Thanks to fellow Woody Boaters Ron Stevenson from the left coast and Victor Fabricius from Florida finishing off last gasp week in stlye. Take it away Ron.
Special gas price for our Queen City YC club this weekend only $3.89!
Typical Seattle day — warm at low 50s, liquid sunshine, many shades of gray (oh dear!). Different kind of bondage though; aren’t we really tied to, fascinated by, and in love with our boats? I am proud to say I am in love with ITCHIN’ my 35′ 1953 Chris Craft Commander! She feels good underneath me, warm, inviting, making wonderful noises.
Hmm, is this boat porn? Oh dear!
Cabin heater working well along with the wipers. Next outing the Christmas Lighted Parade in 3 weeks! We never quit!
And these great shots in from Victor in FLA! Love the addition of some cool vintage canoes!
These are pix from our Wooden Canoe Heritage Association meet at Stephen C Foster State Park in the Okefenokee Swamp last weekend in October 2012, I had my 1914 Old Town paddling with a mix of other members’ canoes. The blue one was a 1936 restored Old Town, in my mind “best of show” with 2 well known “stripper” models, another later model light weight Old Town and a green “synthetic” Old Town “Camper” model, E M White, and a Chestnut. The paddling Saturday started off warm by kind of bleak as hurricane Sandy was winging its way up the coast just off Florida/Georgia. Overcast sky and drove the gators below water where they stayed warmer than on top in the windy conditions.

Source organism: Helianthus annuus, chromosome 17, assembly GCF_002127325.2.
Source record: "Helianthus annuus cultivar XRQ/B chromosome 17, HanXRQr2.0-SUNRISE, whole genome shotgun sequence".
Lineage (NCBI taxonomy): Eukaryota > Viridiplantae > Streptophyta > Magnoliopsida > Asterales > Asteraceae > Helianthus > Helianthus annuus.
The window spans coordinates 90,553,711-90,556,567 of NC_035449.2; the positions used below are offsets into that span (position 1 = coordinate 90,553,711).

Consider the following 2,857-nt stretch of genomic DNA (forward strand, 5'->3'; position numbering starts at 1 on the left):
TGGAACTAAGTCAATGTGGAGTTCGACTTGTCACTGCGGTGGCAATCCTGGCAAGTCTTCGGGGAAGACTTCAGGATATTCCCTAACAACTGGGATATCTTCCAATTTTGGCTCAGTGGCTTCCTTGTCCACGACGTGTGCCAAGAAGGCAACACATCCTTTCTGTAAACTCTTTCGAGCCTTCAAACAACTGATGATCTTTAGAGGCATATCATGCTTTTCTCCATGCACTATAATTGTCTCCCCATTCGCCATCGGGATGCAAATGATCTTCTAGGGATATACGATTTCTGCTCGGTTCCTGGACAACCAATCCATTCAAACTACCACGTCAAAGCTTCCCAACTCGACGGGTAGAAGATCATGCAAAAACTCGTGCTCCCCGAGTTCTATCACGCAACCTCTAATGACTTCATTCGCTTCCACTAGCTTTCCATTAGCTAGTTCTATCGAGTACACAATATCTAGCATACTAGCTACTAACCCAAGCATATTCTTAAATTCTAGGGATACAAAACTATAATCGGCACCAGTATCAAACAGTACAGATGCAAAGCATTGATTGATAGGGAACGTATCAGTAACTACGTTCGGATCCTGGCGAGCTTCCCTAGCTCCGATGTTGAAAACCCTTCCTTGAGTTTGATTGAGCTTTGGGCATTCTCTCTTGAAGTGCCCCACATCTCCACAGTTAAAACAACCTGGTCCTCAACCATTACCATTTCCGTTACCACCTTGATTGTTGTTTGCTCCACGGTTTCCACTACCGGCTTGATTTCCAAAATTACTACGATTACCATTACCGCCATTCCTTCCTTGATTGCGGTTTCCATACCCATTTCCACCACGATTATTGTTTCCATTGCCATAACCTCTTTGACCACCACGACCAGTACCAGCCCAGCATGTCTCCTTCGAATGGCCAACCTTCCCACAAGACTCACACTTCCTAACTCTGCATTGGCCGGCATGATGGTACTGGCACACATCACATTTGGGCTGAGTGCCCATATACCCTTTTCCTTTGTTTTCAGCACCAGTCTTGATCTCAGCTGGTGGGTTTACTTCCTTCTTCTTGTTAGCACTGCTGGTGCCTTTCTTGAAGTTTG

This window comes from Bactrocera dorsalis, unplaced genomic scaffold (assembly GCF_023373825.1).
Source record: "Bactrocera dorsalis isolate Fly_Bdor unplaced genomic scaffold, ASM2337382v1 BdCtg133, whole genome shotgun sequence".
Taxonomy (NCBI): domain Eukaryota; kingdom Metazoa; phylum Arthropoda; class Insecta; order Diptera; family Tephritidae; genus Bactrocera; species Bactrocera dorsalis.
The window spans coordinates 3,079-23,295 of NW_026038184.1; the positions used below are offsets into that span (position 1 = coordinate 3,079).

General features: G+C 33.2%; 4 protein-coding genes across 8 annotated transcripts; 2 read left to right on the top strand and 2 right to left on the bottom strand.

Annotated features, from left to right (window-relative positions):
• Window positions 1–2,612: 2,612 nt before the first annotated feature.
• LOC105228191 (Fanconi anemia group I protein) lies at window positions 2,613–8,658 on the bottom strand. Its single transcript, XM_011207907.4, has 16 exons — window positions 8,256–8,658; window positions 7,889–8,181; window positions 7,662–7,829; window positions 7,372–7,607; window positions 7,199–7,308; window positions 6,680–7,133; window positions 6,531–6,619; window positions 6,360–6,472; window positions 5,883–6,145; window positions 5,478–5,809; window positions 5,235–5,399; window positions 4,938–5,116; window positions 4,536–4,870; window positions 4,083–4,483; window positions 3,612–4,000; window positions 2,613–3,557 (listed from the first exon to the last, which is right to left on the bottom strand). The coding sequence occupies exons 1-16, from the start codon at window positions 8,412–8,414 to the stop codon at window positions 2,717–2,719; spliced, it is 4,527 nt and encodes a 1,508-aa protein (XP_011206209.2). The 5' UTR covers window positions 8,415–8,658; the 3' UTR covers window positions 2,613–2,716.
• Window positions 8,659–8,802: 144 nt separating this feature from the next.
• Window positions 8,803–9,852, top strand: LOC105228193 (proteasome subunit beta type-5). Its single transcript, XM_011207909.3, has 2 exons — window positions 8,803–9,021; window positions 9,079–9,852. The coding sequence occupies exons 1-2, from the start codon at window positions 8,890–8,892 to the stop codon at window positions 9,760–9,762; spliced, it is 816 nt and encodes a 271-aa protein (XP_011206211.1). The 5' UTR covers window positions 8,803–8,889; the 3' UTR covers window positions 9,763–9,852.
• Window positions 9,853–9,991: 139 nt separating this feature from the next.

Hosted by Tom and Lynne Wasson from Fernandino Beach, Florida who made a huge pot of chili for Friday night cooked burgers and hot dogs Saturday evening as well. Other participants brought deserts and side dishes to add to the gorging Americans are known for. There were canoeists from the Philadelphia area, Mobile Alabama, 4 from north Georgia, 1 from Aiken SC, as well as others. Saturday we paddled to a landing that was once a Cypress logging mill complete with population in the hundreds that included housing of course, a theater, church, general store, segregated housing section along with the sawmill and all its equipment. We encountered this abandoned area on a hike through the woods to the location of the village that was started in the late 1800’s and was abandoned in the 1920’s and the area was designated an official wildlife refuge in the 1940’s.
Thanks to everyone who sent in great last gasp shots, we will be dabulating our results, looking for loose chads and announce the big winner soon. If you are into bribing the judges, Carla takes donations in the form of insurance policies! Just click here and send money.